Singapore Can Curb Covid and Crime With Your Data


How much personal information are you prepared to surrender to stay safe and healthy? Probably more than you realized after downloading that contact-tracing app last year, judging by a new law in Singapore. That might wind up being an acceptable trade-off.

Parliament passed a law Tuesday that allows police to use Covid-19 tracing data in some criminal investigations, formalizing authorities’ use of legal powers. When the government’s smartphone app TraceTogether was introduced last year, ministers said information would be used only to track the spread of infections. 

Privacy concerns started emerging in January, when parliamentary questioning revealed that the app could be used for this purpose. Worried this revelation might dissuade uptake — or simply encourage users to disable the app — the government said use of data would be limited to seven serious offenses, including murder, sexual assault, kidnapping and drug trafficking.

Vivian Balakrishnan, the foreign minister who is also in charge of Singapore’s smart-technology program, framed the U-turn as a safeguard: “For people who are angry or disappointed at my mistake, you are entitled to do that, but don’t deprive yourself and your loved ones of the protection from this system,” he told parliament Tuesday.  

The government made the reopening of the economy dependent on widespread adoption of TraceTogether, among other measures. About 80% of residents are now using the app, officials estimate. With digital sign-ins mandatory at office buildings, cafes, schools, stores and clinics, what happens to this information is of significant public interest. 

Singapore has done well to contain the coronavirus. Kids are in class, malls are busy and traffic is congested at rush hour. The surge of infections shutting down activity elsewhere in the world has largely been avoided. This success largely comes down to the republic’s strictly enforced rules, including wearing masks and social distancing. (The government did have a two-month lockdown last year at huge economic cost.) 

Big data is everywhere in the city-state. For example, visits to the foot-massage joints that dot shop rows and public-housing estates require you to produce a government-issued identity card. These contain fingerprints and other biometric details, and are a passport to daily life. You need one to get a bank account, credit card, phone and to enroll your kids in school. I was shocked when I first moved here, and cable guys demanded my identification number over the phone. In the U.S., few people would dare ask for your entire social security number that way.

Singaporeans are proud of how safe their country is, and rightly so. Being nearly crime-free is also a big draw for employees of multinational companies (and their young families), whom successive leaders have wooed. Limiting the app’s use would jeopardize public well-being and hamstring the police, said legislators from the ruling People's Action Party. If TraceTogether is the only way to solve a kidnapping, it would be unconscionable not to use it, was another line of argument. Some members of parliament even complained the list of eligible crimes wasn't long enough. Alex Yam, a PAP lawmaker, said it was akin to “ignoring a bloody knife” at a crime scene.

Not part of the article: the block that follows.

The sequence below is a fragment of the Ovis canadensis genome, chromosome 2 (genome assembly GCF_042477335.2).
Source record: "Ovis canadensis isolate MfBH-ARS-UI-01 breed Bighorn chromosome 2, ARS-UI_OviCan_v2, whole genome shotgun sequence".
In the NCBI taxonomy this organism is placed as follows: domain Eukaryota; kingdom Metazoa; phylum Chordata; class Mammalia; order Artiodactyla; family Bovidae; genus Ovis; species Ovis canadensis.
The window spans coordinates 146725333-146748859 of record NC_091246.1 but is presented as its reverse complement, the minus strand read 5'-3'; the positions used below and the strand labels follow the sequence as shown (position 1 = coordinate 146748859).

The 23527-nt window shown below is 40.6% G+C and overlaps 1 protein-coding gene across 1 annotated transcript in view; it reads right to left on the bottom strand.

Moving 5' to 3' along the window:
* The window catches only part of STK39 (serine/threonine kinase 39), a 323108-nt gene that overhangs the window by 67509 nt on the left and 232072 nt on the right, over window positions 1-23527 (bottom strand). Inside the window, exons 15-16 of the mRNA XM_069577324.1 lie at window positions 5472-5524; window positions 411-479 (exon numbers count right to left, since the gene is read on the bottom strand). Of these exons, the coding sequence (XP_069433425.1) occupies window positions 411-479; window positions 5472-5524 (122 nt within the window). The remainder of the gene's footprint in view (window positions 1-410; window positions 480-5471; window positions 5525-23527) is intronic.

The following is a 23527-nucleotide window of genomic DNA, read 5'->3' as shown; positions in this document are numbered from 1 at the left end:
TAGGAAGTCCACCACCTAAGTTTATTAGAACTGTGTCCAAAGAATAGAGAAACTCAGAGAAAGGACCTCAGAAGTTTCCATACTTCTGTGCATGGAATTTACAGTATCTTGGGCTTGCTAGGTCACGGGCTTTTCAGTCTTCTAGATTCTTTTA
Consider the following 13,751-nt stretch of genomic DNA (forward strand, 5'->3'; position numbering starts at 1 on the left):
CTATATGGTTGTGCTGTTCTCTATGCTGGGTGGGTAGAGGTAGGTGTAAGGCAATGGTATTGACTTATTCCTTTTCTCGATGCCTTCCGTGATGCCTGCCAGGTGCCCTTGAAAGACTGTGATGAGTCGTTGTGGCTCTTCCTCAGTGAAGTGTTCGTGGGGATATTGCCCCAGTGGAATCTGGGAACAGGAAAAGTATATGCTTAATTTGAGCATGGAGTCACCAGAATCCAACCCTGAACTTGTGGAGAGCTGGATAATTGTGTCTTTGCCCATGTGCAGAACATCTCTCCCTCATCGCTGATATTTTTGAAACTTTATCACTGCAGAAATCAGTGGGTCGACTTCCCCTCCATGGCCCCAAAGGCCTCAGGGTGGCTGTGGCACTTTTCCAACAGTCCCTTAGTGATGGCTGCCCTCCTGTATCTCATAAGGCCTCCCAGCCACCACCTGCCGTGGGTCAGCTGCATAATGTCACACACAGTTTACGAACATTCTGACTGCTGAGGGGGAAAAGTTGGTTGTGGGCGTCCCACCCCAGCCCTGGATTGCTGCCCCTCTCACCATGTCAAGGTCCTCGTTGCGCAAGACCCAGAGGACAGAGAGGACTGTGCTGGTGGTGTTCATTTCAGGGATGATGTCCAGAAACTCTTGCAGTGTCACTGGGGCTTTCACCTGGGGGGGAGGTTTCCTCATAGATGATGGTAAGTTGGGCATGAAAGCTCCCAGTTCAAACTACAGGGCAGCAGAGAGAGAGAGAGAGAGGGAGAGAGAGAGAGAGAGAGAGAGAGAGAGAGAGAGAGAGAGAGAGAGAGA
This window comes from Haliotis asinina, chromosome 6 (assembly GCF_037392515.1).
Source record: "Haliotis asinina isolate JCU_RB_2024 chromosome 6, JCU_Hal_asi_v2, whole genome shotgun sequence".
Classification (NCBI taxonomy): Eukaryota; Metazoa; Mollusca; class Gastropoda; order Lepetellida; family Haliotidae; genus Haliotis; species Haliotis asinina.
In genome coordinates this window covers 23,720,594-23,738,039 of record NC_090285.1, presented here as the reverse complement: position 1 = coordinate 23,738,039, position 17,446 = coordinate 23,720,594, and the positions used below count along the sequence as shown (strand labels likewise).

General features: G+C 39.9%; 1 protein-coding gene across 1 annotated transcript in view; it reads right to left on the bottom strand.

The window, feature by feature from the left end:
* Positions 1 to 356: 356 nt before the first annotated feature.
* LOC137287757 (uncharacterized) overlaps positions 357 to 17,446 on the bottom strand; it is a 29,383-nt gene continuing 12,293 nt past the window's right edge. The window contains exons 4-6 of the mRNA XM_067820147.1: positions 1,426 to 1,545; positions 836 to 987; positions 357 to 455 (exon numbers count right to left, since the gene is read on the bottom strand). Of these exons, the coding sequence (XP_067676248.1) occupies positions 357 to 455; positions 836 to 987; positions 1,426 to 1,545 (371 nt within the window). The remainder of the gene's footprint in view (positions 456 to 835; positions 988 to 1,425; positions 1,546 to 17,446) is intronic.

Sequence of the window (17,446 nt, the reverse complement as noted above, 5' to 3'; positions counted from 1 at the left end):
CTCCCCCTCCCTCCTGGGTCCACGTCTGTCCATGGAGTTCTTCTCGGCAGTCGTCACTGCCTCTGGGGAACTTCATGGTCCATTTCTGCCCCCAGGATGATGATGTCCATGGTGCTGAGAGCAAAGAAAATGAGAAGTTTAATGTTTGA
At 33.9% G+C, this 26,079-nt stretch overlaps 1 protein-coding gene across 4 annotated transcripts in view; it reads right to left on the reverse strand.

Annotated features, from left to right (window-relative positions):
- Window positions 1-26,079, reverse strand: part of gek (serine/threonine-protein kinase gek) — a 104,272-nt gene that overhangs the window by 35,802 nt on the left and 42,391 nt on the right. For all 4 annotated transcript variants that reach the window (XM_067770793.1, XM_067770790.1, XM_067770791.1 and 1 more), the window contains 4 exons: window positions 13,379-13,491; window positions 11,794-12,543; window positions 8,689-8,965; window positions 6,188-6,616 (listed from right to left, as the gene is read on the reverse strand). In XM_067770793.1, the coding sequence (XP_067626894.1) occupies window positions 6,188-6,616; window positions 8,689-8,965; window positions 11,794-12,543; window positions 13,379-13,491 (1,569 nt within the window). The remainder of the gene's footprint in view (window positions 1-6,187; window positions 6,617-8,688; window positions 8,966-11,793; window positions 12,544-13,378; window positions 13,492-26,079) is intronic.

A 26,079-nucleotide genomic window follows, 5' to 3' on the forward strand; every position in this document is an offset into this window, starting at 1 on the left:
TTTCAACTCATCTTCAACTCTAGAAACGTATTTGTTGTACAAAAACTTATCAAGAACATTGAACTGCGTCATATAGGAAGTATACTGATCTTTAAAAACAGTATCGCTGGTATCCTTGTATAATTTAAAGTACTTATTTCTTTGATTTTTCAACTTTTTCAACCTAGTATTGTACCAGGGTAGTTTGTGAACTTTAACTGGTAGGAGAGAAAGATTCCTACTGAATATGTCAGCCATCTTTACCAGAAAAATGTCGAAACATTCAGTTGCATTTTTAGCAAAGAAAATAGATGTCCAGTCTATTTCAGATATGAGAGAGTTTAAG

Singapore’s main opposition party walked a line between chastising the government and supporting the bill. There was never any real doubt it would pass; the PAP has a big majority and has formed every government in the republic’s history. Pritam Singh, leader of the Workers Party, did question whether “convenience for the police” is a sufficient reason to compromise public trust, especially during a pandemic. While conceding “disquiet, unhappiness and even cynicism” about the government’s admissions, he nevertheless backed the changes. Singh urged people who hadn’t done so to download the app. 

Perhaps residents see loss of privacy as palatable, given the provision of efficient services. For foreigners in Singapore, accepting some constraints on behavior, public comment and liberty is part of the unofficial bargain. It's also part of life in the 21st century, no matter where you are. “Many people have Facebook and Google accounts, so how can you be worried?” asked Ilan Noy, chair in the economics of disasters and climate change at Victoria University of Wellington in New Zealand. Social media companies tend to know a lot more about people than ministries, he said in a telephone interview. 

If people are presented with a trade-off between surveillance and lockdown, they will likely opt for surveillance, said Noy, who co-authored a 2019 paper for the Asian Development Bank on behavioral responses to the 2003 outbreak of severe acute respiratory syndrome. If it’s a choice between lockdown and the risk of infection, lockdowns will win out, he said.

Given these are society’s most pressing concerns right now, broadening use of TraceTogether makes sense. When the cloud of Covid eventually lifts, who knows, crime may once again be considered a more menacing threat. At that point, Singapore theoretically will have phased out use of the app. But then there's always Covid-21 to worry about.

This column does not necessarily reflect the opinion of the editorial board or Bloomberg LP and its owners.

Daniel Moss is a Bloomberg Opinion columnist covering Asian economies. Previously he was executive editor of Bloomberg News for global economics, and has led teams in Asia, Europe and North America.

©2021 Bloomberg L.P.

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